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Deep Play in the Labyrinth

natschall's picture

The summer before my junior year of high school, I went to a weeklong nationwide conference for United Methodist youth groups. There is one thing from that week that stands out in my memory over all else. The second day of the conference, there was a workshop called “Walking the Labyrinth”. I thought this sounded pretty cool, so I got a couple friends together and we went to check it out. It gave the lowdown on what labyrinths were made for, what they were meant to do, and what we should try to focus on while walking through it (which was basically anything that was troubling us). At the time, there was not a whole lot troubling me, so I walked through with nothing specific in mind. But I kept getting worryingly turned around. The point of a labyrinth is that you’re always going a new direction, and not necessarily one that seems to lead to the center. But because of all the other people also walking it, right next to me, I would see them on their own path and think I was walking the wrong way or had somehow stepped off my own path and onto another, and that I wasn’t going to end up going to the middle at all. What if I never reached the center?! I was getting more and more upset until I realized that I had, indeed, been walking on the right path all along and I stepped into the center. I sat down for a while, as we were told to do, to reflect on my experience. I closed my eyes and thought. When I reopened them, I was surrounded by an entirely new group of people. I had been sitting there for way longer than I thought I had. But I also had a new perspective on what had happened to me. I wasn’t actually lost walking the labyrinth, I was on the right path all along. This symbolized, to me, that there would be points in my life where I would feel lost and all alone, like no one else was following the path I was. But God would always be right there, guiding me to make sure I didn’t stray, and I would eventually end up exactly where I wanted to go.

What exactly was it that I experienced in the labyrinth? Well, Diane Ackerman, in her essay “Deep Play”, defines a concept she calls “deep play”. Her definition has it as a many-faceted, varied thing. For the purposes of my analysis, I’ll be focusing on the aspect that stands out to me as something that I have personal experience with. Ackerman says that deep play is an ecstatic form of play; that it involves the sacred and holy; it helps to “lay aside our sense of self”, or an invincible, immortal, and ideal version of ourselves; and that “one most often finds clarity, revelation, acceptance of self, and other life-affirming feelings”.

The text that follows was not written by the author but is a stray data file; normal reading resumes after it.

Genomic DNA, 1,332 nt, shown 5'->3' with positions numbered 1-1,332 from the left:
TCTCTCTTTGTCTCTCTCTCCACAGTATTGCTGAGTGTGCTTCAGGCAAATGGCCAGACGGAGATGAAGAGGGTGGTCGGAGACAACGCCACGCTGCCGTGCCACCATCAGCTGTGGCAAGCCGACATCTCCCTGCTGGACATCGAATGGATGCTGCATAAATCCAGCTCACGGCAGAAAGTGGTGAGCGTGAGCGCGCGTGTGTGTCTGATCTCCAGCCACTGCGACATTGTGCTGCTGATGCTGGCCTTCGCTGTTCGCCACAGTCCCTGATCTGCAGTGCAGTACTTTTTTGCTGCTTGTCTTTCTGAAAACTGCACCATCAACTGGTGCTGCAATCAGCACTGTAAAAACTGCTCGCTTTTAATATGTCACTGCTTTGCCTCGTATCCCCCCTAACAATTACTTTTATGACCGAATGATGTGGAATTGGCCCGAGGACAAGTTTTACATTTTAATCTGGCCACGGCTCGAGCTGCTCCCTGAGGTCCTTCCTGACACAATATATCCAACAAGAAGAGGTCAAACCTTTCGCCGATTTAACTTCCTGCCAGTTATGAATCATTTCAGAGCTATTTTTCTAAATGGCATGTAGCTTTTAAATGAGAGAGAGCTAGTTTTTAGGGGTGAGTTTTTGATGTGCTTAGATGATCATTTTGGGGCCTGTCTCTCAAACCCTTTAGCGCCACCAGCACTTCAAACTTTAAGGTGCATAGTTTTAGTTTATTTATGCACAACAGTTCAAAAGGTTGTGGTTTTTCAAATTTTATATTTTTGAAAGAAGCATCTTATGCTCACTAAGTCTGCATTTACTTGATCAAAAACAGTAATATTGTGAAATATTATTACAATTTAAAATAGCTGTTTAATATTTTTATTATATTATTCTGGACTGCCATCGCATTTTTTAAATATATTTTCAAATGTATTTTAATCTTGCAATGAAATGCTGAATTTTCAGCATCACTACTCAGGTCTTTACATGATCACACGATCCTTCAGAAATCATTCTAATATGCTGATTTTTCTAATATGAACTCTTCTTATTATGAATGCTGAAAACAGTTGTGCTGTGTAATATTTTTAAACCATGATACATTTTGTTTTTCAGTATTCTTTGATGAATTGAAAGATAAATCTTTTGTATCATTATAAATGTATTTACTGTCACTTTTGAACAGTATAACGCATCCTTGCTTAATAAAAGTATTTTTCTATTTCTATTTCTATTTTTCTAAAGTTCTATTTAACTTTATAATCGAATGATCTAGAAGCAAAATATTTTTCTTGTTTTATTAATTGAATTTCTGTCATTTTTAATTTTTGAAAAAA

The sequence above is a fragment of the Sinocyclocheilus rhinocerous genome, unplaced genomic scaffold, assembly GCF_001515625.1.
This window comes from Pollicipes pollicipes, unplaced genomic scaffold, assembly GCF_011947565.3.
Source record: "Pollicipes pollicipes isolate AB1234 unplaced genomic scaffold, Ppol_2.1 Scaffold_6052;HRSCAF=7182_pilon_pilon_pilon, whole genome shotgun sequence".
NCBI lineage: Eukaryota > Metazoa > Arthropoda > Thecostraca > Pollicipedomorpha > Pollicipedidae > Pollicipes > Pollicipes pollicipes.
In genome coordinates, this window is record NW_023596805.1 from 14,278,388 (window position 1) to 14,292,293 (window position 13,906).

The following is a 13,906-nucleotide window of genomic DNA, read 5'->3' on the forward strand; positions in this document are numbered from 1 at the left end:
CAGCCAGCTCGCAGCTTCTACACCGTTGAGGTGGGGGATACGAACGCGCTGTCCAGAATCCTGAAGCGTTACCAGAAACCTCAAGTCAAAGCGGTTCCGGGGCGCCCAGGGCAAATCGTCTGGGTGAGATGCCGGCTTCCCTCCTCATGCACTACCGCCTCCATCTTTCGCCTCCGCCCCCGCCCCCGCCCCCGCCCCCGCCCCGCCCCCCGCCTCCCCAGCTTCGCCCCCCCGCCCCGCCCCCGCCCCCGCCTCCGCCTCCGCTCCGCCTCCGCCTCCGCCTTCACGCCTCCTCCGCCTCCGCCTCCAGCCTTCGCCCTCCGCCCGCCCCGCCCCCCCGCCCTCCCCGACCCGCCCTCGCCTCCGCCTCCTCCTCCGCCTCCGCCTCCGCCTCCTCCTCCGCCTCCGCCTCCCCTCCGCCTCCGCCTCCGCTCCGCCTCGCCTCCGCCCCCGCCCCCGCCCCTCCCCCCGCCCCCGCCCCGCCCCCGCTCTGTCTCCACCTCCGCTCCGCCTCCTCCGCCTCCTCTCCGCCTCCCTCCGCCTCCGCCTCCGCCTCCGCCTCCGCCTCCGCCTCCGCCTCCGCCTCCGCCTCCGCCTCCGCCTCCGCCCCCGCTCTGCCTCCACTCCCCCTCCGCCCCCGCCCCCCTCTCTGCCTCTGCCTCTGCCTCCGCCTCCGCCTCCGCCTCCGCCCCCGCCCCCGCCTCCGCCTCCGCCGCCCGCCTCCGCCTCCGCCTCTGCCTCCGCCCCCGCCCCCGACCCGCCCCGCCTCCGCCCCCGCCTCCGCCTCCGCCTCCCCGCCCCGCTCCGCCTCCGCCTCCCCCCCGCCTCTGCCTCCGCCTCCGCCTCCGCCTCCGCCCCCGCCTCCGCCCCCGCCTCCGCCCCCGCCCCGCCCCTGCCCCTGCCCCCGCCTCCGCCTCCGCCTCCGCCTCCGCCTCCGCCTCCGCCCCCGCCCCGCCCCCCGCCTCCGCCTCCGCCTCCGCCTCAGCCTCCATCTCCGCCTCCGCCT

I know that my experience in the labyrinth may not seem like playing at first sight, but to me, it matches the definition Ackerman gives for deep play almost exactly. She even says, at one point, “Perhaps religion seems an unlikely example of playing, but if you look at religious rites and festivals, you’ll see all the play elements, and also how deep that play can become… There is a way of beholding that is a form of playing.” The unconcern for anything else around me when I connected to God in the middle of the labyrinth gave me a playful feeling--I wasn’t dwelling or worrying, I had the freedom to do what I felt in the moment. I lost track of time in the center of the labyrinth, but I didn’t care. It seemed perfectly normal for me not to know what time it was, and not be thinking about things like how long I had until my next activity. Reflecting on it, I know that moment, when I was sitting without thinking of time, was when I truly shifted into deep play. “That shudder out of time is how deep play always begins” (Ackerman).

If we don’t focus on the religious aspect of deep play (which does not have to occur), we can find a definition that encompasses both my best deep play experience and what others may experience. The most important thing to deep play is the shift out of time that should occur. I believe that this is the most unifying theme for deep play. The other things, like sacredness or ecstasy, do not necessarily always happen, but the shift out of time must happen for the play to be “deep enough”.

The question comes up about whether or not deep play can happen in critical writing. If we use my new definition for deep play, the answer is that it most definitely can happen. The moment of deep play would be when the writer finally lets go of whatever is holding her back and writes without thinking or worrying about things like grammar or what others would think. The end result is something that is usually deeper and more thoughtful than critical writing that was not done in deep play. Perhaps great revelations are reached. The writer will feel attached to her work, and like she has actually done something worth bragging about. The reader will feel almost the same way, from the other side. In the best case scenario, the writing will speak to the reader, who will feel like she knows exactly what the writer was thinking because it is so clearly expressed. If deep play writing could always be utilised, I at least would feel much more connected to what I was doing for my education. I would know exactly what I was doing and why I was doing it.

For example, if I had written my Eastern State Penitentiary essay using deep play, it would have delved much more deeply into the Quaker Reformers and how they expected the prison to work. I would have been more able to analyze their thought process when building the prison and how they must have felt when they realized how wrong it turned out. Basically, I could have let go of my controlling thoughts enough to focus on what interested me without worrying about how the final product would turn out and whether or not it was correct to write about it.

Deep play drags you out of the ditch you’re stuck in and helps you find yourself, without worrying about others.